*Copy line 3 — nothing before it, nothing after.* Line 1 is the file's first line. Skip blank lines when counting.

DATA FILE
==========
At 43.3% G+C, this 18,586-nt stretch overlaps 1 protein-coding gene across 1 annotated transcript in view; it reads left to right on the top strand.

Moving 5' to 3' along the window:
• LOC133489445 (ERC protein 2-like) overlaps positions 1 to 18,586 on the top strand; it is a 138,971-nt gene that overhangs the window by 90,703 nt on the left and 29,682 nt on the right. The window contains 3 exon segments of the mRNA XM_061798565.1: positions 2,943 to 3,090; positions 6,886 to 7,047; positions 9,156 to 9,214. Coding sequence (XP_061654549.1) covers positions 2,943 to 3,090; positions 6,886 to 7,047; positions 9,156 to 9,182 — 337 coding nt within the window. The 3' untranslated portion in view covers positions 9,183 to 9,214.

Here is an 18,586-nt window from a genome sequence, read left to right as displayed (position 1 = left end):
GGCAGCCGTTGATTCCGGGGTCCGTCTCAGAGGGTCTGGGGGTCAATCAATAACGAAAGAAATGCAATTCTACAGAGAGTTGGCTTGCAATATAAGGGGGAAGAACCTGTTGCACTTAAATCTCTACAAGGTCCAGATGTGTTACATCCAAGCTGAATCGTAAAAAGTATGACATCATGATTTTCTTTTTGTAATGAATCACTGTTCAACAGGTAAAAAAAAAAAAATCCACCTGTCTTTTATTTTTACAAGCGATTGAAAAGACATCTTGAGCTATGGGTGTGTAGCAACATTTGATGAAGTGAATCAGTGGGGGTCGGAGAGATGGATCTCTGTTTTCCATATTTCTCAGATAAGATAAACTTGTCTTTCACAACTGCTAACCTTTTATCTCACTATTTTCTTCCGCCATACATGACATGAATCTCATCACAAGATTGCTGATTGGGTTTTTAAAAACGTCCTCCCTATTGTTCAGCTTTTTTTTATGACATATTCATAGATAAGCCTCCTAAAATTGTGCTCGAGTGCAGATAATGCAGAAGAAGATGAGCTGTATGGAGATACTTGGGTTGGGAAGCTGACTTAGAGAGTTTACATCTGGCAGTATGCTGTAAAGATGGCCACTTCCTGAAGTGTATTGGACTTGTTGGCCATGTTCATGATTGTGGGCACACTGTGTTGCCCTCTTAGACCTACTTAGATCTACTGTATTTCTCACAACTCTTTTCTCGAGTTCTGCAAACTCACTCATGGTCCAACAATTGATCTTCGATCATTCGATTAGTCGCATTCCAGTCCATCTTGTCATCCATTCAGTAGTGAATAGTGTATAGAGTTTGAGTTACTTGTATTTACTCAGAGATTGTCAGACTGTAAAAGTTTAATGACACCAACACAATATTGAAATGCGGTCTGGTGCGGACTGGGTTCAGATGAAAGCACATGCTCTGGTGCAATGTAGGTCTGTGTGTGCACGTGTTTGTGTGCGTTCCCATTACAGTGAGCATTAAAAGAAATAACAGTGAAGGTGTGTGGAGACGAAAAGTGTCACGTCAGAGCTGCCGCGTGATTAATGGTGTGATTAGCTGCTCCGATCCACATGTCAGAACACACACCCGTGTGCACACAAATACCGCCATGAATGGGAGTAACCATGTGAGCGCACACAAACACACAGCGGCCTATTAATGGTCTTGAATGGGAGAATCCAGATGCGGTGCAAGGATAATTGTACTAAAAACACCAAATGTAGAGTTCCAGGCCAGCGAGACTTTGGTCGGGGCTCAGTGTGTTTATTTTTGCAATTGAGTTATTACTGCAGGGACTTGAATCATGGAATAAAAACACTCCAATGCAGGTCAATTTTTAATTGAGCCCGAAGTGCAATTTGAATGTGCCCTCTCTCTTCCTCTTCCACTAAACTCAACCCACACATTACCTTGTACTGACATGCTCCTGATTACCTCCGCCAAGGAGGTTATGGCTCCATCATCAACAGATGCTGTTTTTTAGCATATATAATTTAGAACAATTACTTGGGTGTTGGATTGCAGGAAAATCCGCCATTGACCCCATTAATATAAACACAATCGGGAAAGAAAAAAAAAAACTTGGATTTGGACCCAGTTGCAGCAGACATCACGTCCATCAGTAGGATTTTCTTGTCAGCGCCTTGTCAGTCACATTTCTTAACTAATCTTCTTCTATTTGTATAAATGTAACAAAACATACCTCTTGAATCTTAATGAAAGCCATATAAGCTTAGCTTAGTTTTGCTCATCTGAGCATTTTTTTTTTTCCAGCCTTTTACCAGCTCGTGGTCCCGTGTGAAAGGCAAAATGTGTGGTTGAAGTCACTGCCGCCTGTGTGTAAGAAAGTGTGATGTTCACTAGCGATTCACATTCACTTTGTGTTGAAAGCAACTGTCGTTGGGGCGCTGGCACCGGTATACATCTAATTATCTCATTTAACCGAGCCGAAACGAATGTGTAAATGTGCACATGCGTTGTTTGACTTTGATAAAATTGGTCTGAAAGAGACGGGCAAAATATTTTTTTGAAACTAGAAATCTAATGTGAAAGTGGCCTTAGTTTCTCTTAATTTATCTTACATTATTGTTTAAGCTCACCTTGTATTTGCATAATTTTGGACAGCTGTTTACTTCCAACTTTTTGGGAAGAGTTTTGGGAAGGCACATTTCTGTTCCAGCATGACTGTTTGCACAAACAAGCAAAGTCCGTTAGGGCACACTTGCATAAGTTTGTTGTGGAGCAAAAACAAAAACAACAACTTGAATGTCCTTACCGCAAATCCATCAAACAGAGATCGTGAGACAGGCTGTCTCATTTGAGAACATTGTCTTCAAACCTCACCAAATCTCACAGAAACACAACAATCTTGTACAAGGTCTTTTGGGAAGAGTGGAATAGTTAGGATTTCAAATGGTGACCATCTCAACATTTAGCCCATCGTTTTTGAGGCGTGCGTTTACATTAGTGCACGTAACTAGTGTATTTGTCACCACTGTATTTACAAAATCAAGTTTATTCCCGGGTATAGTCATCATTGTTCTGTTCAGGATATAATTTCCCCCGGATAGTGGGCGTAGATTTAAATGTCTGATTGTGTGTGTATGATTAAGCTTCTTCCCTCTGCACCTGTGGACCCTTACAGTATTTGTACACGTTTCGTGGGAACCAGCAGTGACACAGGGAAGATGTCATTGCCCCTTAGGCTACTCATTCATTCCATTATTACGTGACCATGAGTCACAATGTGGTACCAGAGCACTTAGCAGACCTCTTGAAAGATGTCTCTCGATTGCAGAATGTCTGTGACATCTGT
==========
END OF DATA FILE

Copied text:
• LOC133489445 (ERC protein 2-like) overlaps positions 1 to 18,586 on the top strand; it is a 138,971-nt gene that overhangs the window by 90,703 nt on the left and 29,682 nt on the right. The window contains 3 exon segments of the mRNA XM_061798565.1: positions 2,943 to 3,090; positions 6,886 to 7,047; positions 9,156 to 9,214. Coding sequence (XP_061654549.1) covers positions 2,943 to 3,090; positions 6,886 to 7,047; positions 9,156 to 9,182 — 337 coding nt within the window. The 3' untranslated portion in view covers positions 9,183 to 9,214.